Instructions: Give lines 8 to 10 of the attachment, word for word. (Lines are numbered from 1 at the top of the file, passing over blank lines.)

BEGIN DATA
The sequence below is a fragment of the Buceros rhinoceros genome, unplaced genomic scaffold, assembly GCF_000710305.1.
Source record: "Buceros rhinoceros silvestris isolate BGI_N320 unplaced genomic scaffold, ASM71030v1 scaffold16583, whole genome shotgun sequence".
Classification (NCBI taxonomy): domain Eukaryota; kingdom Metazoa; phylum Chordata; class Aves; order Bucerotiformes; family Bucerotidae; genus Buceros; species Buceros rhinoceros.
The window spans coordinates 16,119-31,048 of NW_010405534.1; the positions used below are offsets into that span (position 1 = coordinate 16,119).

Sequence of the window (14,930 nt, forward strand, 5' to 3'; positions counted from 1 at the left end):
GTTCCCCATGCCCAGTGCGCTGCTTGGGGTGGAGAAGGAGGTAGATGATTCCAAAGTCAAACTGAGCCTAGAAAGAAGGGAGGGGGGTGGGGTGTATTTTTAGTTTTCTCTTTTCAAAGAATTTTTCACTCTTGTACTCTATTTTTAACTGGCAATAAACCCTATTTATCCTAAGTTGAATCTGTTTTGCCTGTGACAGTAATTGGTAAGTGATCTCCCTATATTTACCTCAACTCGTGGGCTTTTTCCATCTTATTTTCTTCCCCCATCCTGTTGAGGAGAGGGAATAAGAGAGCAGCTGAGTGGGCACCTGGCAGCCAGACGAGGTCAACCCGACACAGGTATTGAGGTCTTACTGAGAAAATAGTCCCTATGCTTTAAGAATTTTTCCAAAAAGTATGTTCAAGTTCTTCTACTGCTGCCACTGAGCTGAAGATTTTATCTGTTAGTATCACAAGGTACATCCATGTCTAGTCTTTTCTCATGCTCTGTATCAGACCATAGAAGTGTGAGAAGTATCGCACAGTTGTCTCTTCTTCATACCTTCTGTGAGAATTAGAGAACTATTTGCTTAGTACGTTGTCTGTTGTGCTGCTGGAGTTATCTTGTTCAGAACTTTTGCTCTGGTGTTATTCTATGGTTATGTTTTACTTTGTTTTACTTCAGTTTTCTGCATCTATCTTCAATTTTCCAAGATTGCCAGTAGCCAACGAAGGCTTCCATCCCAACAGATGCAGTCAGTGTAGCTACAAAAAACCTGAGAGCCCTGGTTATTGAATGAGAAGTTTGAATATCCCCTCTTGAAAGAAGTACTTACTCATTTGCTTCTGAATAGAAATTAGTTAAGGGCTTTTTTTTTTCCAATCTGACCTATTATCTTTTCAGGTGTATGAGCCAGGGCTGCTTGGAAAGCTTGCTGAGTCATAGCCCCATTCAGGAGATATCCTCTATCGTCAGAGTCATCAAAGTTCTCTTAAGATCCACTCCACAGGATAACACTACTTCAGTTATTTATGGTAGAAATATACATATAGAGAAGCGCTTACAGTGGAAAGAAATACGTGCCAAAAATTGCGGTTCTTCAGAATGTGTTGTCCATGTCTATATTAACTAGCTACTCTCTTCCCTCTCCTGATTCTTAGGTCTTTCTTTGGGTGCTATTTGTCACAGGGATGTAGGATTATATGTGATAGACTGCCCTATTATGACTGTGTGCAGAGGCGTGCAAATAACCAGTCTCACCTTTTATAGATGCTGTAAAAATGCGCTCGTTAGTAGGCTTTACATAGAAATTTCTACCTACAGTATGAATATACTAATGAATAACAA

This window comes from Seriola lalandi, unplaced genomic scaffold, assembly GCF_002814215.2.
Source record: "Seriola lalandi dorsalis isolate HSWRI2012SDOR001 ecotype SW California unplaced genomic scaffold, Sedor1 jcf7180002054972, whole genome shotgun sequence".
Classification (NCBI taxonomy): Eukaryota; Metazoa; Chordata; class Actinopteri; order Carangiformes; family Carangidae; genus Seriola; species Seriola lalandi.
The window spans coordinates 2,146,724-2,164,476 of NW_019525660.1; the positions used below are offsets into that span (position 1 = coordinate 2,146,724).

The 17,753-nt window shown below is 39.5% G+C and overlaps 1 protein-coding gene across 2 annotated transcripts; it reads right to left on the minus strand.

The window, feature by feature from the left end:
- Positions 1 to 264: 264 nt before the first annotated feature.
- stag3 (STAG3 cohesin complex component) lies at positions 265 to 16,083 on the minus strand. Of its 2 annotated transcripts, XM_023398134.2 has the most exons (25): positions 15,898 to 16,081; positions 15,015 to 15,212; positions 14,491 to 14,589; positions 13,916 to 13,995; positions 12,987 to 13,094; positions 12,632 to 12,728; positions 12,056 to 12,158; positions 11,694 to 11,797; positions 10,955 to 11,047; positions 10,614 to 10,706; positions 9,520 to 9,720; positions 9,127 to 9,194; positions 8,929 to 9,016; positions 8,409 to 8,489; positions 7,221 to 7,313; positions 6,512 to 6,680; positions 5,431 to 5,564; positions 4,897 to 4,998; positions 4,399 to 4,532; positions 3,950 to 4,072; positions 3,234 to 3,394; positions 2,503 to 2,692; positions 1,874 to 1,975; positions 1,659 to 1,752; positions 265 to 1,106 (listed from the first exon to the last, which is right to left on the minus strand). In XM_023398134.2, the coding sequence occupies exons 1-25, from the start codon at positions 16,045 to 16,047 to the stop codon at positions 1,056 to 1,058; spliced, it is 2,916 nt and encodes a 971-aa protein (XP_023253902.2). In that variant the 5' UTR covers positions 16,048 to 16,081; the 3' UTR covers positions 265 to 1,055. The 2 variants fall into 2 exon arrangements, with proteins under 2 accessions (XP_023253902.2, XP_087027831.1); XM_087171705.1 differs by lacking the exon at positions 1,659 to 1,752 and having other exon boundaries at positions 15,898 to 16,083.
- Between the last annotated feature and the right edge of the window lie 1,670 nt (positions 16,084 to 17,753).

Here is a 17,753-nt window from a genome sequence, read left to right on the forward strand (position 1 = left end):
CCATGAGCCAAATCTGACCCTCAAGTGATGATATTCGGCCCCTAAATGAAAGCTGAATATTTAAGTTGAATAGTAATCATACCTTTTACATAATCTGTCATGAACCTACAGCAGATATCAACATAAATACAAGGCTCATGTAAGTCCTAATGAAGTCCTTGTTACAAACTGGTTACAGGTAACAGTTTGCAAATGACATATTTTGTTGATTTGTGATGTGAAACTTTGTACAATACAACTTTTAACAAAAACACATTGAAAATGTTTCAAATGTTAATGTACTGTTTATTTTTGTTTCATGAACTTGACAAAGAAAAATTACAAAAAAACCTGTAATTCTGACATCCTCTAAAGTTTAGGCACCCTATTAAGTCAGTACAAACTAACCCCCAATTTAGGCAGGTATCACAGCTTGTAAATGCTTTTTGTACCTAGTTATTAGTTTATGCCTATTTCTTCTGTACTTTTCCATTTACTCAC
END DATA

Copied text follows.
Source record: "Seriola lalandi dorsalis isolate HSWRI2012SDOR001 ecotype SW California unplaced genomic scaffold, Sedor1 jcf7180002054972, whole genome shotgun sequence".
Classification (NCBI taxonomy): Eukaryota; Metazoa; Chordata; class Actinopteri; order Carangiformes; family Carangidae; genus Seriola; species Seriola lalandi.
The window spans coordinates 2,146,724-2,164,476 of NW_019525660.1; the positions used below are offsets into that span (position 1 = coordinate 2,146,724).